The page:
THE LOCAL NEWS OF THE MADISON VALLEY, RUBY VALLEY AND SURROUNDING AREAS

A feeder pig snuggles with its siblings, sleeping for most of the 48th annual Ruby Valley Invitational. Photo by Hannah Kearse

48th Annual Ruby Valley Invitational

FFA and 4-H student competition

About 450 Montana FFA and 4-H students competed in the 48th annual Ruby Valley Invitational at the Morse Land Co. Arena in Sheridan Sept. 24. 

Students choose to compete in one of three categories: forestry, livestock or range. Applying their FFA and 4-H knowledge in the field, they were relieved from their formal classrooms for a day. The day had a bite of fall in the air but the sun was hot for the students’ out-of-classroom education.

“The kids get excited,” Rodney Braaten said. “They compete against each other but also as a team.”

Braaten, the Ruby Valley FFA advisor at Sheridan School, has organized the annual event for 13 years, and a fleet of volunteers and teachers help make the event a constant success. Each year, participation at the Ruby Valley Invitational grows, but this year was the biggest yet. 

 Stalls and pens wrapped around the inside of the Morse Land Co. Arena, each holding four marked animals. Students ranging from elementary students to high school students, ranked the animals based on its category for the livestock portion of the invitational. Sheridan School Superintendent Mike Wetherbee announced each pen’s animals. 

Students crowded around the pens, holding clipboards and ranking the animals from highest quality to lowest quality based on identifiers they have learned in FFA classes or 4-H. Feeder pigs, market hogs, market lambs, ewe lambs, angus bulls, replacement heifers, marker steers and market goats were ranked and students submitted their scores for the judges to review. 

“The kids are comparing their opinion with the judges’,” Corvallis High School FFA teacher, Neela Andres said. “It’s an empowering education.”

The Ruby Valley Invitational winners were separated into a junior league of elementary and junior high school students and a senior league of high school students. 

The junior livestock competition winner was Lilly Grismer from Cascade. Kyle Pancostt from Twin Bridges took third place with the narrow margin of eight points separating him and Grismer.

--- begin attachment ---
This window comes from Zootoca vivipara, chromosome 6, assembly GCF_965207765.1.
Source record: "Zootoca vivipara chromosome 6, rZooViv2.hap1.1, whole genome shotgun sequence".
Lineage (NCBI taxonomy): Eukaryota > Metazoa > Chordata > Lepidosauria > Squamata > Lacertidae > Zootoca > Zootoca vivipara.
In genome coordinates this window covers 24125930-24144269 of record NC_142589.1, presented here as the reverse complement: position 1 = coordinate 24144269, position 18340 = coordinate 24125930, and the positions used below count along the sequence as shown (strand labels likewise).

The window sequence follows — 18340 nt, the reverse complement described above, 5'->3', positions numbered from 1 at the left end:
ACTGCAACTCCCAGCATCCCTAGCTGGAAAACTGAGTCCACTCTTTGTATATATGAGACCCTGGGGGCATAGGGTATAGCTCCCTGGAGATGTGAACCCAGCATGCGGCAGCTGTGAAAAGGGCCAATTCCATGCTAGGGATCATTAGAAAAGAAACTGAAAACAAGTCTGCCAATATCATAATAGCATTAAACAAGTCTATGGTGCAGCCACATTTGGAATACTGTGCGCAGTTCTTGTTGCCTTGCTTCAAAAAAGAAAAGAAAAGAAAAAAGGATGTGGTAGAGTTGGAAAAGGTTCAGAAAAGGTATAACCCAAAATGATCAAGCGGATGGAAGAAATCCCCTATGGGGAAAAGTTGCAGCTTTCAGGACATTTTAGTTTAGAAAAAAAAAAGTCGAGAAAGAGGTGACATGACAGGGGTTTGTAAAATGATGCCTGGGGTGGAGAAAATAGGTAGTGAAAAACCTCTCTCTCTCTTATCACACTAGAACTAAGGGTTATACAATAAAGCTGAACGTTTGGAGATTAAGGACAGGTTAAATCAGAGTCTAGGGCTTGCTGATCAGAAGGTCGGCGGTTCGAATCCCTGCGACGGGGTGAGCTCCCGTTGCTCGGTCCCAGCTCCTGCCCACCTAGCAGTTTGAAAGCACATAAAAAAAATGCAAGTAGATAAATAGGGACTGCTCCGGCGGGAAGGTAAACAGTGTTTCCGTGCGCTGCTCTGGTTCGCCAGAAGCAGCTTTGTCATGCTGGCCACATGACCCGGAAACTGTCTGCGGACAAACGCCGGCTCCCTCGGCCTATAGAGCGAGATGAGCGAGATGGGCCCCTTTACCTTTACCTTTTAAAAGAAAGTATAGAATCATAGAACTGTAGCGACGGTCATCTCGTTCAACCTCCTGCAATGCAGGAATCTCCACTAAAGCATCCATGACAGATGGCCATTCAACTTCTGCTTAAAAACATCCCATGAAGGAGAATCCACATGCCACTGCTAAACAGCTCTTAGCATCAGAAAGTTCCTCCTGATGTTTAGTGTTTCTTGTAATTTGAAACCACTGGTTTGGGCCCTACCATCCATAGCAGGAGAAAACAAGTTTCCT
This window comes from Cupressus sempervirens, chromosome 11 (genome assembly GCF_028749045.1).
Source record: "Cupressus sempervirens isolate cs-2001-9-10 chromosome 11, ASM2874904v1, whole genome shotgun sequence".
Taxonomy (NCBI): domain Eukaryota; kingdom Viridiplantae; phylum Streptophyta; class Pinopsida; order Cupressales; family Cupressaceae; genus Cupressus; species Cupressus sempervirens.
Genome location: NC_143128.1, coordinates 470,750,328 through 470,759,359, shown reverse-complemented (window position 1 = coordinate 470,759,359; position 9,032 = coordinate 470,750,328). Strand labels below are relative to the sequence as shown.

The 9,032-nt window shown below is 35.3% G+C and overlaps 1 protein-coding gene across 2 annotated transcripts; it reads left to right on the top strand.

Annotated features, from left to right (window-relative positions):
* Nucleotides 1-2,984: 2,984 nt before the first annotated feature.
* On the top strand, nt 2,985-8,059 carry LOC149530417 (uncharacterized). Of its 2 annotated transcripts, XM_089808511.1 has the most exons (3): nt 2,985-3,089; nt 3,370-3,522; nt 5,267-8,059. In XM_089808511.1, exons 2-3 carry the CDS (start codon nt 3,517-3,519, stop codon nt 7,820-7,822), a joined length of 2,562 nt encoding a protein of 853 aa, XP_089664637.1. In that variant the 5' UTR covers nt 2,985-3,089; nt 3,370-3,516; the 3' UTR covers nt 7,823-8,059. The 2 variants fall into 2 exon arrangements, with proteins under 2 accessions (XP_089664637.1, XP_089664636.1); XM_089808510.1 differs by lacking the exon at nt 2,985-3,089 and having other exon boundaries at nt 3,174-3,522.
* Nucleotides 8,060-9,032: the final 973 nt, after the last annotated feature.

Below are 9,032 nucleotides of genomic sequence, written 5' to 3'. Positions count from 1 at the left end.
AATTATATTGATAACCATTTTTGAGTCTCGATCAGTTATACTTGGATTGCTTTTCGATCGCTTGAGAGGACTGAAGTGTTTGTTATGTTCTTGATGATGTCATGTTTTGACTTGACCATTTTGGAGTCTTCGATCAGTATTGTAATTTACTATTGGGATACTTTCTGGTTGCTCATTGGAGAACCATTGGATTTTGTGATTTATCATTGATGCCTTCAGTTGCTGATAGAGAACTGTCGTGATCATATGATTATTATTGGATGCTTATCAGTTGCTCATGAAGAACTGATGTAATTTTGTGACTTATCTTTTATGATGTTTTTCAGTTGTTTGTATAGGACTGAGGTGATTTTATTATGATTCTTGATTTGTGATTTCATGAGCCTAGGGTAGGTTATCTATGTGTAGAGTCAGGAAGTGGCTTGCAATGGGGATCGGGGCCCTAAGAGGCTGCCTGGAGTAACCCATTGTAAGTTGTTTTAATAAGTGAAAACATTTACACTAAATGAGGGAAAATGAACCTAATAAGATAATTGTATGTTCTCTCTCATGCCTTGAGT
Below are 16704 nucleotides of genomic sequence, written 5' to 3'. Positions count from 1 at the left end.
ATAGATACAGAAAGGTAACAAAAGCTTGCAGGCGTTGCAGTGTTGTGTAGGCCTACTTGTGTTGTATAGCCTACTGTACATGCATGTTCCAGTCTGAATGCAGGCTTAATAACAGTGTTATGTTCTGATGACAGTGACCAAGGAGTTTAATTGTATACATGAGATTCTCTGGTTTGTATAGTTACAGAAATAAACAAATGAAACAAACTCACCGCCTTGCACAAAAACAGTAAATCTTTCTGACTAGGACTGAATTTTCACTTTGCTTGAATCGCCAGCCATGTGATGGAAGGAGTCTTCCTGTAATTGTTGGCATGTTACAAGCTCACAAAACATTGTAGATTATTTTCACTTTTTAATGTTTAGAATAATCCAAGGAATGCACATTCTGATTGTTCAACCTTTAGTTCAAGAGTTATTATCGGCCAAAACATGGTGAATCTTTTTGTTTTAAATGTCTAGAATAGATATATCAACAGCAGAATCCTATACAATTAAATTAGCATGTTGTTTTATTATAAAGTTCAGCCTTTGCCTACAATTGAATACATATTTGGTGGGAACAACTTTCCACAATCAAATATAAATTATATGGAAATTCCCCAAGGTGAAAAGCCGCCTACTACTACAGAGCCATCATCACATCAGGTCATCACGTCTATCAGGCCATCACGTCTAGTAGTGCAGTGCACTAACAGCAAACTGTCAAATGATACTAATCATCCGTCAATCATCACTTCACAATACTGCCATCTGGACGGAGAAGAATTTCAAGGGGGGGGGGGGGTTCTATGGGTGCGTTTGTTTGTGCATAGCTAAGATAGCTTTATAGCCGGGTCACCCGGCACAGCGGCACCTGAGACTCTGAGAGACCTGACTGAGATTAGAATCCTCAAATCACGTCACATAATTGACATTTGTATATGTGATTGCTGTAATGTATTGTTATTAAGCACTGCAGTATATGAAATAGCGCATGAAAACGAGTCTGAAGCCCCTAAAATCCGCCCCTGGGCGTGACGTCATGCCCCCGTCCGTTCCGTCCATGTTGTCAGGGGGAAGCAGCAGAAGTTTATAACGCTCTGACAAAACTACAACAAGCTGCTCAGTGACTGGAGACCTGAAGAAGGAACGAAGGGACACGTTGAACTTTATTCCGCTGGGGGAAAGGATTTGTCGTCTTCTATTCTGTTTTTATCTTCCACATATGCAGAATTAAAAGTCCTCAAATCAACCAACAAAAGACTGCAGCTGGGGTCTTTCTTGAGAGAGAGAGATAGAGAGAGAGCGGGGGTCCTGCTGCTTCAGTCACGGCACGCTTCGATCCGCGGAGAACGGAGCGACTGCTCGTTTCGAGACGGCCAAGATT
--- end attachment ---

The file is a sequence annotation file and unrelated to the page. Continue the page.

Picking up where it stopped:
Pancostt’s scores were essential for Twin Bridges to take home third place as a team in the junior livestock competition. Cascade collectively scored the highest, earning them the first place team. 

Kadyn Braaten from Broadwater won the senior livestock competition and contributed to Broadwater placing first as a team. 

The range competition of the Ruby Valley Invitational took place in the open field next to the red arena. Dan Durham, a natural resource specialist in Sheridan, arranged the stations that the students would be judged on. About 60 FFA students competed.

They had to identify 25 native plant species, and ecological sites based on the soil pit. They calculated the similarity index, which measures the land condition and compares it to its natural state. From this, they can determine how well the land has been managed and how to manage it further using their knowledge from FFA classes. 

“They’re jamming the whole time,” Dan Durham said.

Twin Bridges student, Ruby Waller, won the junior range competition. As a team, Twin Bridges took third place falling behind Beaverhead and Fort Benton schools.

Melanie Power from Wheatland won the senior range competition. Brooke Grow, from Ruby Valley FFA, won third place, which helped her team take the first-place prize. Another local team, Twin Bridges, earned third place in the range competition.

The 67 FFA students who competed in forestry, were bussed to Mill Creek Campground to conduct their field work. At the first campground site, the students rotated through four stations. Ashley Durham organized the field tests for her third year at the Ruby Valley Invitational. 

“It’s fun to see the next generation come up and be interested in forestry,” Ashley Durham said.

The forestry portion of the invitational was added about eight years ago. FFA classes tend to be more geared to agriculture, which can be useful knowledge in the forestry field but overall, very different. 

“It’s pretty specialized stuff,” Ashley Durham said.

The forestry field competition exposed most students to forestry for the first time, and they were excited to learn more about it. The four stations involved tree identification, identifying forestry and fire tools, understanding map features, estimating trees per acre and the condition with their knowledge of timber stand improvement and timber cruising.

Aidan Thompson from Deer Lodge won first place in the forestry competition, helping his team make it to second place. Missoula was the winning team with Logan Turner being their highest scorer.

The Ruby Valley Invitational is the longest and largest FFA event to be hosted by a single FFA chapter. The southwest Montana FFA event attracts schools from all around the state. This year, students traveled from as far as Toole County. 

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